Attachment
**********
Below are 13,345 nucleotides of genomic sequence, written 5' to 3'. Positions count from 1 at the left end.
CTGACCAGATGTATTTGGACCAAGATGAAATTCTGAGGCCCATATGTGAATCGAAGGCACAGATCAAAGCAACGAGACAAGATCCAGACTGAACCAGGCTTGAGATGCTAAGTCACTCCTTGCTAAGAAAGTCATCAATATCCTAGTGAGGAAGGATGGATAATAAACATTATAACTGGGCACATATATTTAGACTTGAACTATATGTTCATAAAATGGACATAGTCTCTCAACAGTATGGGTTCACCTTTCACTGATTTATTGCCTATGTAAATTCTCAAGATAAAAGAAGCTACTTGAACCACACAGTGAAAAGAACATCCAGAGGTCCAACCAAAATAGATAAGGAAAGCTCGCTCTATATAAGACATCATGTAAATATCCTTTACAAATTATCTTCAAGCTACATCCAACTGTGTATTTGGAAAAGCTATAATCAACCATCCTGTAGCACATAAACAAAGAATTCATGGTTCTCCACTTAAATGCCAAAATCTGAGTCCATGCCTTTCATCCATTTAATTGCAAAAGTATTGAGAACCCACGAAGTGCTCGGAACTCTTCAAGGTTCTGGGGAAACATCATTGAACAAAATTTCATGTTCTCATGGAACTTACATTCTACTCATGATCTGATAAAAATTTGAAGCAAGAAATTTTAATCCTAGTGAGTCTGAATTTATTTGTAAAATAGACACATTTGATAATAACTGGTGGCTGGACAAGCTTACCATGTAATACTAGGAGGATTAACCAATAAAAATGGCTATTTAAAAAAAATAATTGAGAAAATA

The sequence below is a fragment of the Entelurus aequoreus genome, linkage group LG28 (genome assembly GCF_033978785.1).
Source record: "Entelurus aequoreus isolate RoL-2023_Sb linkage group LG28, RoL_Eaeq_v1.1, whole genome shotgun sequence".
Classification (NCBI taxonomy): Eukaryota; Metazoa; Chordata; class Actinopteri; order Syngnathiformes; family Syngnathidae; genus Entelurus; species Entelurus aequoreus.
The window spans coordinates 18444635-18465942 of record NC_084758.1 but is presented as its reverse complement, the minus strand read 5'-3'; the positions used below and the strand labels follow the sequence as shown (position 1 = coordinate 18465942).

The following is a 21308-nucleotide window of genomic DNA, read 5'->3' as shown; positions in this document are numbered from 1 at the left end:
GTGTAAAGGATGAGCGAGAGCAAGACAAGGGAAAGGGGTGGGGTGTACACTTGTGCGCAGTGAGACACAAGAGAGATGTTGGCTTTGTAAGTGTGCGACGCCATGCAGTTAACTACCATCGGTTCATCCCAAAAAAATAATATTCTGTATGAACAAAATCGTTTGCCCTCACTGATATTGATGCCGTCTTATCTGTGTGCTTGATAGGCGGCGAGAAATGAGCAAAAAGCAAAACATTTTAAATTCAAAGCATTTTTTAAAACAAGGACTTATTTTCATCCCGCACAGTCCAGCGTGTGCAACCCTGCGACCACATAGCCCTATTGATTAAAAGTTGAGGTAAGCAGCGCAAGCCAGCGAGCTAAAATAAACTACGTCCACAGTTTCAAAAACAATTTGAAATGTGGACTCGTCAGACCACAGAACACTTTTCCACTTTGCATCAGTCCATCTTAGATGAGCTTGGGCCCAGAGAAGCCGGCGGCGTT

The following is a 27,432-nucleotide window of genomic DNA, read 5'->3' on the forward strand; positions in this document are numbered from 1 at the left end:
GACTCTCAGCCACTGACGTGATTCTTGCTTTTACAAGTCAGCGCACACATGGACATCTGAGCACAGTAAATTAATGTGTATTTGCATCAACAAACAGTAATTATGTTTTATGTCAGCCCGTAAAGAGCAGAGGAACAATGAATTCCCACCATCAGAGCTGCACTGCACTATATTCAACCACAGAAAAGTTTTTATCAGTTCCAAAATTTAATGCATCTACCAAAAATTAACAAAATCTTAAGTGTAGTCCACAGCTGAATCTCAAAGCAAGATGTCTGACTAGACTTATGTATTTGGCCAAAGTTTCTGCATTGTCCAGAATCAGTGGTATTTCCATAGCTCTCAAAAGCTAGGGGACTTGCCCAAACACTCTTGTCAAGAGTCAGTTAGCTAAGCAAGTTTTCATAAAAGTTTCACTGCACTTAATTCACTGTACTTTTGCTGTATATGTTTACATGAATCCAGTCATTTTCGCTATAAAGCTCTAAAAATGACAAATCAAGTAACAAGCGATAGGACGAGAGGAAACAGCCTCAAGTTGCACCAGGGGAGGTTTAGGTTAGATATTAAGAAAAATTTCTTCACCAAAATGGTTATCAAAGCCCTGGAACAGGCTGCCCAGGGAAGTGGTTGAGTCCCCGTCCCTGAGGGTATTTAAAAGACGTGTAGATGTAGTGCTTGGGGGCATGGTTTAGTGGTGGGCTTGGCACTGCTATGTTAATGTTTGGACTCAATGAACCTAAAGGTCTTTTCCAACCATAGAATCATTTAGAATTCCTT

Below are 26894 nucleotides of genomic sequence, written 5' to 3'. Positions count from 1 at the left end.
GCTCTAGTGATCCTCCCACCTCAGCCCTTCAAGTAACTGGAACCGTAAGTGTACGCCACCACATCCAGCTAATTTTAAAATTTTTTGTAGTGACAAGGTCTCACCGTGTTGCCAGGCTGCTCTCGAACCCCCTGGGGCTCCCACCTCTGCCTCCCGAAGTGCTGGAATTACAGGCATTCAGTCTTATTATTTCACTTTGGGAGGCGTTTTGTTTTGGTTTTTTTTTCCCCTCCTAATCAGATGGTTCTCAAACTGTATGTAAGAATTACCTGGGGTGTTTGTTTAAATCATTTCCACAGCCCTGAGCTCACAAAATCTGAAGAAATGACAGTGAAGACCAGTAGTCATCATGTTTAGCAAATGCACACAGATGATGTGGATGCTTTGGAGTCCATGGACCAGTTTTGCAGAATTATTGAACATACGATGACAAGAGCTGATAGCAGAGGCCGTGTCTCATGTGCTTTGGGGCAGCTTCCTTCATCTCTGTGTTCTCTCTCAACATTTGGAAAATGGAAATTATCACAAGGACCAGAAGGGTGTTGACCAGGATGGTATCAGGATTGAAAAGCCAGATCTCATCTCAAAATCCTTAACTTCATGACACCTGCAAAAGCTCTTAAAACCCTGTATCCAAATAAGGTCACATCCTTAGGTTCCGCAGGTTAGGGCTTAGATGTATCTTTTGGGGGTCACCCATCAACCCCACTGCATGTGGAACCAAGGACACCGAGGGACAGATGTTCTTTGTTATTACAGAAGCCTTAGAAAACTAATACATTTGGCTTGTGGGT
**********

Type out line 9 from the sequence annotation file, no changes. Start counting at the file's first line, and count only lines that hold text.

The following is a 27,432-nucleotide window of genomic DNA, read 5'->3' on the forward strand; positions in this document are numbered from 1 at the left end: